For nearly two decades Mediabids has been offering print publishers ways to reach new advertisers, sell ad space and generate new ad revenue via performance-based print advertising. We have dozens of national, direct response brands that believe in print and the value of performance media. Mediabids’ specializes in bridging the gap between measurable response and print-based media. To view and request our performance-based print ads (display and classifieds) and digital display ads, visit Mediabids.com, sign-in and click on “View All Per-Inquiry Advertisers” in the middle of the page. For more information email Jim Jinks at email@example.com.
For ecommerce and direct-to-consumer advertisers and marketing managers, we know there’s no shortage of metrics or Key Performance Indicators (KPIs) to ponder and occupy our time.
Close or Conversion Rate
Cost Per Click (CPC)
Click Thru Rate (CTR)
Cost Per Acquisition (CPA)
Cost Per Thousand (CPM)
Ad Cost/Conversion (ACoS)
Lifetime Value (LTV)
Pay Per Click (PPC)
The majority of these metrics or KPIs are online or ecommerce focused, of course. As we all know, marketing dollars have increasingly gravitated toward digital media in large part due to its measurability. But at Mediabids we specialize in lead generation via print publications and platforms. In other words, we bring ecommerce-like metrics to offline commerce.
Several of the KPIs in our industry -performance-based print advertising- are just like those in digital marketing; namely LTV, CPA and conversion rate to name a few. But our ”click” is an actual customer call and our ”conversion” refers to a customer call being long enough to be a ”qualified call” – meaning the customer is normally speaking with the advertiser’s call center for one-minute or longer. We use unique phone numbers and URLs to track response to our client’s advertising. Whereas the heart of digital media is pay per click (PPC), the core of our industry is pay per call (PPCall.)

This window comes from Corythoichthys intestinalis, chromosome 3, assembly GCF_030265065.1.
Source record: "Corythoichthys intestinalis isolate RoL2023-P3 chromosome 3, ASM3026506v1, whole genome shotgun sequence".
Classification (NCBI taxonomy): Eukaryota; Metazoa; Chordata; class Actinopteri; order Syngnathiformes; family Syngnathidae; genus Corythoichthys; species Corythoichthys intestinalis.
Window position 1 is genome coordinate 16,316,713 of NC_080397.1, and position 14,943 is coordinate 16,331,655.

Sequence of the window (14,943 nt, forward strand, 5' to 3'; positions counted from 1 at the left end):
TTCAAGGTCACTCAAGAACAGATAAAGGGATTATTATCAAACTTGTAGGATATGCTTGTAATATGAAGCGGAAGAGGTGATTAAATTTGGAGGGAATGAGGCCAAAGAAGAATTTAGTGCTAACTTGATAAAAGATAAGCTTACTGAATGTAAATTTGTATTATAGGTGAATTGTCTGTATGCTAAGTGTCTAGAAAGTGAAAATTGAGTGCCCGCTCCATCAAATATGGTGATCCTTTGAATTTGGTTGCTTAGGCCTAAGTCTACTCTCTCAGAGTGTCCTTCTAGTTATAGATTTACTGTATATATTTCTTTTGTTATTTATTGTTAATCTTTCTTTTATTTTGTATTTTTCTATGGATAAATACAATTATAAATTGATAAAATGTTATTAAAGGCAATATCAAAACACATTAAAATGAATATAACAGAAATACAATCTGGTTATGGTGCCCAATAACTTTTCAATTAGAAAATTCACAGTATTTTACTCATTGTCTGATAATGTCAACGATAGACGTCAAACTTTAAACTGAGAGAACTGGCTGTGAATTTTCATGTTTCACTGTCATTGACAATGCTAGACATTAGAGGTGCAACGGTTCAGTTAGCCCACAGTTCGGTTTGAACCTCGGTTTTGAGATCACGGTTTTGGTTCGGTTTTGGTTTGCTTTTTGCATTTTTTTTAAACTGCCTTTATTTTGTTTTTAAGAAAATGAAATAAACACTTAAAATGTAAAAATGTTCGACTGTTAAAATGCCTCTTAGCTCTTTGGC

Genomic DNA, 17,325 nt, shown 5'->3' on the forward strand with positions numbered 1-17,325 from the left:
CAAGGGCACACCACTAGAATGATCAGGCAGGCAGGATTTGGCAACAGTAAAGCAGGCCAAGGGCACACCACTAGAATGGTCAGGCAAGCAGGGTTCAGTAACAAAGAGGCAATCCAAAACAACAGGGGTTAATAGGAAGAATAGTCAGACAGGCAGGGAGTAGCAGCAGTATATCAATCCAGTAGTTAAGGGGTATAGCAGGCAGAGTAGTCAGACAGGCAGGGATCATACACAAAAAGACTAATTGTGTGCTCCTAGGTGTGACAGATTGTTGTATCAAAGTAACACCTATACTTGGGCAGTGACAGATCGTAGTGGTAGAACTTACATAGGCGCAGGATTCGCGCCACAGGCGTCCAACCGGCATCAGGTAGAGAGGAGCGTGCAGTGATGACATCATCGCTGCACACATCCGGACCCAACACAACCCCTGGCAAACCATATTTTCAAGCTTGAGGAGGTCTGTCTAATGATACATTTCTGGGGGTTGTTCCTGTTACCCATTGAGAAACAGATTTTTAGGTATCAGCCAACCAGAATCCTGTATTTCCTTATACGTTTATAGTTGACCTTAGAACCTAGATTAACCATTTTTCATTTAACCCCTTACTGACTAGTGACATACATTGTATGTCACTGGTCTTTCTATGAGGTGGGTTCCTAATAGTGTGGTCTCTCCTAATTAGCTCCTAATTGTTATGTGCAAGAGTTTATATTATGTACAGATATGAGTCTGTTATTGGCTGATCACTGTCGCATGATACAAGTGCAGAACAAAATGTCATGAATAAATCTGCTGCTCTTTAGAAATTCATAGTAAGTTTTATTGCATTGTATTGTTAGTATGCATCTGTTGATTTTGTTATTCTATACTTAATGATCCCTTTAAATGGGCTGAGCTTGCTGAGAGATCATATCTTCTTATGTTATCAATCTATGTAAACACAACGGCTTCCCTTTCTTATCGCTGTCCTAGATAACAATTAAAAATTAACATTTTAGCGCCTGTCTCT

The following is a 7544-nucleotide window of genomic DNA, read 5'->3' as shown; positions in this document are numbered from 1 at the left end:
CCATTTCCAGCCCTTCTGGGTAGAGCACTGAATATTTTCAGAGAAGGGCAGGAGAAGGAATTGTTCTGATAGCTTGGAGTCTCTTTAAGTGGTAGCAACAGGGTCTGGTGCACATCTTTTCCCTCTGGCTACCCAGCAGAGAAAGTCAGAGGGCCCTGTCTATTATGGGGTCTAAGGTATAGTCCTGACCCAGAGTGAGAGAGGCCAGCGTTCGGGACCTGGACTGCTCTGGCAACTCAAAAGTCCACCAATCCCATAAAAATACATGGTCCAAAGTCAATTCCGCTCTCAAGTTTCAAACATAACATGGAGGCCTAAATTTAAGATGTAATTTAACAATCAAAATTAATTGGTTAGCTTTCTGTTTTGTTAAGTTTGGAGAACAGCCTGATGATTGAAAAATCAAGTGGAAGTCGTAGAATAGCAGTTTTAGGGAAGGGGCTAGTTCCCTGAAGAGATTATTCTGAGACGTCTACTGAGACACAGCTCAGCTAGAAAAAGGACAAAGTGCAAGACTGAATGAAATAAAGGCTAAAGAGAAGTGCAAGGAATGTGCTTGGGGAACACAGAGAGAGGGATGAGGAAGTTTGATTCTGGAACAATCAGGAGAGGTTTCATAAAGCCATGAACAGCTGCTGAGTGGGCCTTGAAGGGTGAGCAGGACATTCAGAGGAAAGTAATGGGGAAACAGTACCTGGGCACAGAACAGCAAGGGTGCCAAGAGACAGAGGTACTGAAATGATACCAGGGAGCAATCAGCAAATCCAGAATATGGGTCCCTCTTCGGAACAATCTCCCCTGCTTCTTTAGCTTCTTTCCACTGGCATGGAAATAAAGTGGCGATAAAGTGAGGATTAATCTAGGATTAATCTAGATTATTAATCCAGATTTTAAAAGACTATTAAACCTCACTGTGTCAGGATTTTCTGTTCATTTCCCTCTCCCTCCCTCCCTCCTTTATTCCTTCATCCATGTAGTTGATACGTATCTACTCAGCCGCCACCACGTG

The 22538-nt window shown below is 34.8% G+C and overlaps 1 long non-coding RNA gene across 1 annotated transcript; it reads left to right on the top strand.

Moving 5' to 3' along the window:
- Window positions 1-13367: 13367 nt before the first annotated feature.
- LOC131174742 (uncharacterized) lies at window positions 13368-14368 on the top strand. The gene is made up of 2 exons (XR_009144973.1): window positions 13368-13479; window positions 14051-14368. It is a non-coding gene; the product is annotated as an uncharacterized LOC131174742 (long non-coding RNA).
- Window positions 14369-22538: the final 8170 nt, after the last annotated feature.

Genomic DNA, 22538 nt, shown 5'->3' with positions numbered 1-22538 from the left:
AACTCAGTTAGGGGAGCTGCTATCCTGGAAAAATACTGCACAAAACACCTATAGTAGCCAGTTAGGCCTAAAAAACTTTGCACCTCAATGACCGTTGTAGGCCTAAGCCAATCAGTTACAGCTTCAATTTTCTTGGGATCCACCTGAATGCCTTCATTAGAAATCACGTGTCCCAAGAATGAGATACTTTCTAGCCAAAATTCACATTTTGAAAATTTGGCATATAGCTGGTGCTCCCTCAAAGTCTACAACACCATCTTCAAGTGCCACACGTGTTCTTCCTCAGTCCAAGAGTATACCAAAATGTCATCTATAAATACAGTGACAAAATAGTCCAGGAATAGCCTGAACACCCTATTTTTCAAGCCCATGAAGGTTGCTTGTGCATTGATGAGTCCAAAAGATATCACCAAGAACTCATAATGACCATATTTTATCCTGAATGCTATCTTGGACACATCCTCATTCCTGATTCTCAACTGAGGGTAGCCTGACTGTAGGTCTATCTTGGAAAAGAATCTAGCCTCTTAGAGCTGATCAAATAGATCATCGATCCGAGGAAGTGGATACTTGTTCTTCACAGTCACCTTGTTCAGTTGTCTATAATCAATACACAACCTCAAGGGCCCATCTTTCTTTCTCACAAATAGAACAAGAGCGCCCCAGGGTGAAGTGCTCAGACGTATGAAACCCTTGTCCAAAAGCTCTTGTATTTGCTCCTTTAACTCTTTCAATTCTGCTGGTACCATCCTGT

Many may be surprised (or not) to know that Amazon has emerged as one of the largest pay per click platforms in digital advertising. Amazon.com adds campaigns and new consumers every day. In fact, Amazon merchants currently enjoy a 10% average conversion rate -the highest in PPC advertising, so more and more advertisers are moving budget from Google and Facebook to Amazon PPC.
This got us thinking. How does Mediabids’ pay per call advertising compare with the industry leading pay per click platform? How does PPC compare to PPCall?
The following Amazon stats come from a recent PPC Den Podcast [”Amazon PPC Advertising Stats”] done by the guys at Adbadger.com. Click the link to check it out. The Mediabids PPCall stats are directly from our platform.
So there you have it – PPC vs. PPCall. PPClick will generate a higher volume of activity (though less efficient) but the conversion and cost metrics are more similar with PPCall than not.
Contributor: Jim Jinks
I’m sure on a Monday morning, at the beginning of a long week of anticipated sales and prospecting, the last thing anyone would want to read is that their industry is ”dead.” I’ll admit ”Advertising is Dead” is a strange title for a post, especially given that Mediabids is in the advertising business and our last blog post title happened to be ”6 great ads that prove print isn’t dead.” Obviously advertising isn’t dead but the way many people still think of advertising -meaning the way many of your clients still think of advertising- is very much dead. This is particularly true at the local SMB level where advertising for the purposes of reach (i.e. to get the word out or simply build awareness) is very much dead.
As we all know, digital has been disrupting the advertising business for many years now. To date, the greatest disruption has been to the newspaper and magazine business but lately the bigger story is the disruption in local TV and radio. SMBs have increasingly relied on digital advertising channels – first it was local search ads and now it’s search plus social media advertising. Why?